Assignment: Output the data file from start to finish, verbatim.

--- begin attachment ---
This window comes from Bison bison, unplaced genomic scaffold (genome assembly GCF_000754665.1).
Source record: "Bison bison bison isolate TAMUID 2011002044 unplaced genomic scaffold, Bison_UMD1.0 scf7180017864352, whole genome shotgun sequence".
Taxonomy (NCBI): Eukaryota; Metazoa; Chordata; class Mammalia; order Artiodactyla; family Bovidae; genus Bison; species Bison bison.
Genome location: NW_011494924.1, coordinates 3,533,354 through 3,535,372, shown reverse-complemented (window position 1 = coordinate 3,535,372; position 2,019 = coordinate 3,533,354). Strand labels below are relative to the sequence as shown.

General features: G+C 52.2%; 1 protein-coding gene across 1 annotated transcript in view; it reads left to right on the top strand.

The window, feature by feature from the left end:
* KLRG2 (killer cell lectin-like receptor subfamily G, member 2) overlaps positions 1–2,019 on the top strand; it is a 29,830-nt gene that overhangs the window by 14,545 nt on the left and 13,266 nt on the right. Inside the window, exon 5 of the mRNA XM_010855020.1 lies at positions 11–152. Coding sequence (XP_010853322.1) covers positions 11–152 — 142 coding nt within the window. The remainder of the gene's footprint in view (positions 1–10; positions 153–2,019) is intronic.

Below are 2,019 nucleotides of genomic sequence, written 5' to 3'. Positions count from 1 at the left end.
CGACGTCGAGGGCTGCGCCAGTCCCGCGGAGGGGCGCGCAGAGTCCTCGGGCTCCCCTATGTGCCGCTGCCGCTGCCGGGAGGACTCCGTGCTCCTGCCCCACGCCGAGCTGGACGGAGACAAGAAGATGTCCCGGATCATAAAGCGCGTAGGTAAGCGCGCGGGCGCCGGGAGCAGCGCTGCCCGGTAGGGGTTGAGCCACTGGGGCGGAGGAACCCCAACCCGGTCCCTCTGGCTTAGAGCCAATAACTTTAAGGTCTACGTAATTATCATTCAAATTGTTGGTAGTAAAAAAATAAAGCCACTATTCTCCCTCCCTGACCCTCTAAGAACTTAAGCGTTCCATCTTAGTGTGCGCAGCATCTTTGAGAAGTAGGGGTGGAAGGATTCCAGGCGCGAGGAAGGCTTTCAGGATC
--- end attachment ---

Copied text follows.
This window comes from Bison bison, unplaced genomic scaffold (genome assembly GCF_000754665.1).
Source record: "Bison bison bison isolate TAMUID 2011002044 unplaced genomic scaffold, Bison_UMD1.0 scf7180017864352, whole genome shotgun sequence".
Taxonomy (NCBI): Eukaryota; Metazoa; Chordata; class Mammalia; order Artiodactyla; family Bovidae; genus Bison; species Bison bison.
Genome location: NW_011494924.1, coordinates 3,533,354 through 3,535,372, shown reverse-complemented (window position 1 = coordinate 3,535,372; position 2,019 = coordinate 3,533,354). Strand labels below are relative to the sequence as shown.

General features: G+C 52.2%; 1 protein-coding gene across 1 annotated transcript in view; it reads left to right on the top strand.

The window, feature by feature from the left end:
* KLRG2 (killer cell lectin-like receptor subfamily G, member 2) overlaps positions 1–2,019 on the top strand; it is a 29,830-nt gene that overhangs the window by 14,545 nt on the left and 13,266 nt on the right. Inside the window, exon 5 of the mRNA XM_010855020.1 lies at positions 11–152. Coding sequence (XP_010853322.1) covers positions 11–152 — 142 coding nt within the window. The remainder of the gene's footprint in view (positions 1–10; positions 153–2,019) is intronic.

Below are 2,019 nucleotides of genomic sequence, written 5' to 3'. Positions count from 1 at the left end.
CGACGTCGAGGGCTGCGCCAGTCCCGCGGAGGGGCGCGCAGAGTCCTCGGGCTCCCCTATGTGCCGCTGCCGCTGCCGGGAGGACTCCGTGCTCCTGCCCCACGCCGAGCTGGACGGAGACAAGAAGATGTCCCGGATCATAAAGCGCGTAGGTAAGCGCGCGGGCGCCGGGAGCAGCGCTGCCCGGTAGGGGTTGAGCCACTGGGGCGGAGGAACCCCAACCCGGTCCCTCTGGCTTAGAGCCAATAACTTTAAGGTCTACGTAATTATCATTCAAATTGTTGGTAGTAAAAAAATAAAGCCACTATTCTCCCTCCCTGACCCTCTAAGAACTTAAGCGTTCCATCTTAGTGTGCGCAGCATCTTTGAGAAGTAGGGGTGGAAGGATTCCAGGCGCGAGGAAGGCTTTCAGGATC